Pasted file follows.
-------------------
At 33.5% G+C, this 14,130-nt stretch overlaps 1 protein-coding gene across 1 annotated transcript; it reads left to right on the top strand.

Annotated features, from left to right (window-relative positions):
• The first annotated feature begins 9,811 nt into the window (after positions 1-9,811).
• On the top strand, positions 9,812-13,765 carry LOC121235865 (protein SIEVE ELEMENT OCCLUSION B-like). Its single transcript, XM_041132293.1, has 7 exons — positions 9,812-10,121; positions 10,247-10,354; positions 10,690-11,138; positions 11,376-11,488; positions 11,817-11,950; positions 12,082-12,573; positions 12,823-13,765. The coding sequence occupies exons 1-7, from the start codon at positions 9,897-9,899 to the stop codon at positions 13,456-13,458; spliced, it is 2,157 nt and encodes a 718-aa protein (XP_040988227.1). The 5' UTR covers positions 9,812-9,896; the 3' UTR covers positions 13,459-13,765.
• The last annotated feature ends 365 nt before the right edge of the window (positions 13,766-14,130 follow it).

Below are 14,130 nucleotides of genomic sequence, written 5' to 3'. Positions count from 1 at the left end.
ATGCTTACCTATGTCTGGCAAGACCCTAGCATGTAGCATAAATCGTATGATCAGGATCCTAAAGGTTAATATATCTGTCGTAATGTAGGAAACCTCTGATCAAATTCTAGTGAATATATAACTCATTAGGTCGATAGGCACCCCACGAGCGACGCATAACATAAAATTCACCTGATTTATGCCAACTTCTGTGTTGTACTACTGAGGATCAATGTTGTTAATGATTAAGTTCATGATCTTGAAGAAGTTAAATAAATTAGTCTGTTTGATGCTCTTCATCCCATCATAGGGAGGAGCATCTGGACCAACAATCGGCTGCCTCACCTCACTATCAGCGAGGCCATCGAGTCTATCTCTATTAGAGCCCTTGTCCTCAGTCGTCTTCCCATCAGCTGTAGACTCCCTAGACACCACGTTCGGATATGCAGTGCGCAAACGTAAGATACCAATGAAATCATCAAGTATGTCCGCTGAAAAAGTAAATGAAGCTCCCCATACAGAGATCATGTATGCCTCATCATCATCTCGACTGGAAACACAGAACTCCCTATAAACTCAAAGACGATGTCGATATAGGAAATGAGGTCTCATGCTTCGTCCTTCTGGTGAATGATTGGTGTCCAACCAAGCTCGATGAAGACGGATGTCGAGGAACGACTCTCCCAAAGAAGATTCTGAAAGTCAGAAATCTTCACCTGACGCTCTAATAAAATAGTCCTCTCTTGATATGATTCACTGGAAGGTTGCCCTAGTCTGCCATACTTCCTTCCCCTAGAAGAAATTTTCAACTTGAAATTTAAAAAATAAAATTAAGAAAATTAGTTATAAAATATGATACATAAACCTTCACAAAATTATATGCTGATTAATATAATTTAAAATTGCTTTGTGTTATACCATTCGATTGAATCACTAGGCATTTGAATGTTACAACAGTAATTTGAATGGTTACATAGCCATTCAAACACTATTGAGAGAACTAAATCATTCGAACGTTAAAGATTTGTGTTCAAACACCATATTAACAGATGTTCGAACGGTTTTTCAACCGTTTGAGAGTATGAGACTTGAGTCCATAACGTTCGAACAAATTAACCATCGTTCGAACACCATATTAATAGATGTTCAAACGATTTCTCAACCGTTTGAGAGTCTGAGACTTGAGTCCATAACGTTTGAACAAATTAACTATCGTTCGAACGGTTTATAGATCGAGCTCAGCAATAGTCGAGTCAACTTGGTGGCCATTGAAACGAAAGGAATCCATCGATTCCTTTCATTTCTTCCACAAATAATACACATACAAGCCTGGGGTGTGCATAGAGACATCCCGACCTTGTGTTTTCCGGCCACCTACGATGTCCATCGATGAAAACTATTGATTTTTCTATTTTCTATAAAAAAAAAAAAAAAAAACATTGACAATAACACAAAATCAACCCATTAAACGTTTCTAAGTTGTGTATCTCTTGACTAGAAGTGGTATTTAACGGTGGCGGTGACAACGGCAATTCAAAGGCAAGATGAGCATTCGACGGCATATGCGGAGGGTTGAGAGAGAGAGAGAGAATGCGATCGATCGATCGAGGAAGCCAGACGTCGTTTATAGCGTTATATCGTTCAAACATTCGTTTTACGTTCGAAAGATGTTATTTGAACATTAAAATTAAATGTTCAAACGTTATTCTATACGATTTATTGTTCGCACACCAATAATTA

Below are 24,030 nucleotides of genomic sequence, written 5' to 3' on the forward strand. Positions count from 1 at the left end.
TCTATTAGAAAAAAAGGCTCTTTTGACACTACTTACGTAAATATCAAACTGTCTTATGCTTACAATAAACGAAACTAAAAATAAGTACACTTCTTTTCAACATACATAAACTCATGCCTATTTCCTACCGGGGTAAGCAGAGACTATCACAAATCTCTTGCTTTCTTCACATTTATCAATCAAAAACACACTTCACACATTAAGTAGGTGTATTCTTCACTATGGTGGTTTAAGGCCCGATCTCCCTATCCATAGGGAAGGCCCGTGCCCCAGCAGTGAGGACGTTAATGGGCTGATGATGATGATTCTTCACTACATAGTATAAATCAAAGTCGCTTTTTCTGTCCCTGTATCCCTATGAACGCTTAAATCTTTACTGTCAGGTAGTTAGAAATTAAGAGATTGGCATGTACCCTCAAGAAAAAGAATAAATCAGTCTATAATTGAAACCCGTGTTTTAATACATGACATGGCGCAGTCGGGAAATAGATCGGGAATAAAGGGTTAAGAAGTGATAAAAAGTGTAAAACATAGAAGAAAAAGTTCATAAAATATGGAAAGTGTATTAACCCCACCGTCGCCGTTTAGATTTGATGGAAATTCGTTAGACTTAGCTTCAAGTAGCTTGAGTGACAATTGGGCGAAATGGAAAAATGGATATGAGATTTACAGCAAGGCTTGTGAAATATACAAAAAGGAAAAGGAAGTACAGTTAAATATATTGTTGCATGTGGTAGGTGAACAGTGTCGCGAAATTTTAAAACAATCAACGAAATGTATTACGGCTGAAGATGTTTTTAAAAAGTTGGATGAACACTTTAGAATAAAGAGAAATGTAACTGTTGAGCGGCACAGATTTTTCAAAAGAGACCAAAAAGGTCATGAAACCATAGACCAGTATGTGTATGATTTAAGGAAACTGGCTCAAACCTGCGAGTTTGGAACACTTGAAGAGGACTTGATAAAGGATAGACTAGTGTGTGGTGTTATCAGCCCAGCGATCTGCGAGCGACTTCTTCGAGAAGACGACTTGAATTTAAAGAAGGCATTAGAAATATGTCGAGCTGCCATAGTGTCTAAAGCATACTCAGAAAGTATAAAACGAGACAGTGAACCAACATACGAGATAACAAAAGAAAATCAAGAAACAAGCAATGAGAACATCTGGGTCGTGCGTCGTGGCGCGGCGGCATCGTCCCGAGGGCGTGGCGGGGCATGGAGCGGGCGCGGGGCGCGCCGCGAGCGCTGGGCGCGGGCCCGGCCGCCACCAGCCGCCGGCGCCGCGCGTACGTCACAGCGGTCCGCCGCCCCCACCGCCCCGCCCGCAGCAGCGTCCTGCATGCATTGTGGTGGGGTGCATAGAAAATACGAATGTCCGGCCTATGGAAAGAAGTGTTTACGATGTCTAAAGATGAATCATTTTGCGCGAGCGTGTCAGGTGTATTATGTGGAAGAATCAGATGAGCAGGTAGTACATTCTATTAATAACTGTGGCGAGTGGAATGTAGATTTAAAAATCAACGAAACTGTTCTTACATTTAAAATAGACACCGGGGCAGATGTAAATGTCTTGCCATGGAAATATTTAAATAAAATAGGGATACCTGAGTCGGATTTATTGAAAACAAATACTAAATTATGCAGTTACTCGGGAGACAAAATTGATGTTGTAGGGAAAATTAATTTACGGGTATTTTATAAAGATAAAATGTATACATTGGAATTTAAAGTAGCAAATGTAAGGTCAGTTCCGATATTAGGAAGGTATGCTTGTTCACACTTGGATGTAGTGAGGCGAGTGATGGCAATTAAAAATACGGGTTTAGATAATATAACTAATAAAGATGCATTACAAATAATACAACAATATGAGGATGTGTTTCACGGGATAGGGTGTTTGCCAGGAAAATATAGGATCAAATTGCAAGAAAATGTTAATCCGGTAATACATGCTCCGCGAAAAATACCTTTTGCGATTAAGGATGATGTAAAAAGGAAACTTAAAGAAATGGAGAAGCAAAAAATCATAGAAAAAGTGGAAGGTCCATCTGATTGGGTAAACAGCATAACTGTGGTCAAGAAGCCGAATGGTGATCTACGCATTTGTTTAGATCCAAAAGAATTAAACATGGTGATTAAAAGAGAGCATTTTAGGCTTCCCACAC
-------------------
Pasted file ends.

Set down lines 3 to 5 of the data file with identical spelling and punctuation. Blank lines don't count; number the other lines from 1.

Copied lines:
• The first annotated feature begins 9,811 nt into the window (after positions 1-9,811).
• On the top strand, positions 9,812-13,765 carry LOC121235865 (protein SIEVE ELEMENT OCCLUSION B-like). Its single transcript, XM_041132293.1, has 7 exons — positions 9,812-10,121; positions 10,247-10,354; positions 10,690-11,138; positions 11,376-11,488; positions 11,817-11,950; positions 12,082-12,573; positions 12,823-13,765. The coding sequence occupies exons 1-7, from the start codon at positions 9,897-9,899 to the stop codon at positions 13,456-13,458; spliced, it is 2,157 nt and encodes a 718-aa protein (XP_040988227.1). The 5' UTR covers positions 9,812-9,896; the 3' UTR covers positions 13,459-13,765.
• The last annotated feature ends 365 nt before the right edge of the window (positions 13,766-14,130 follow it).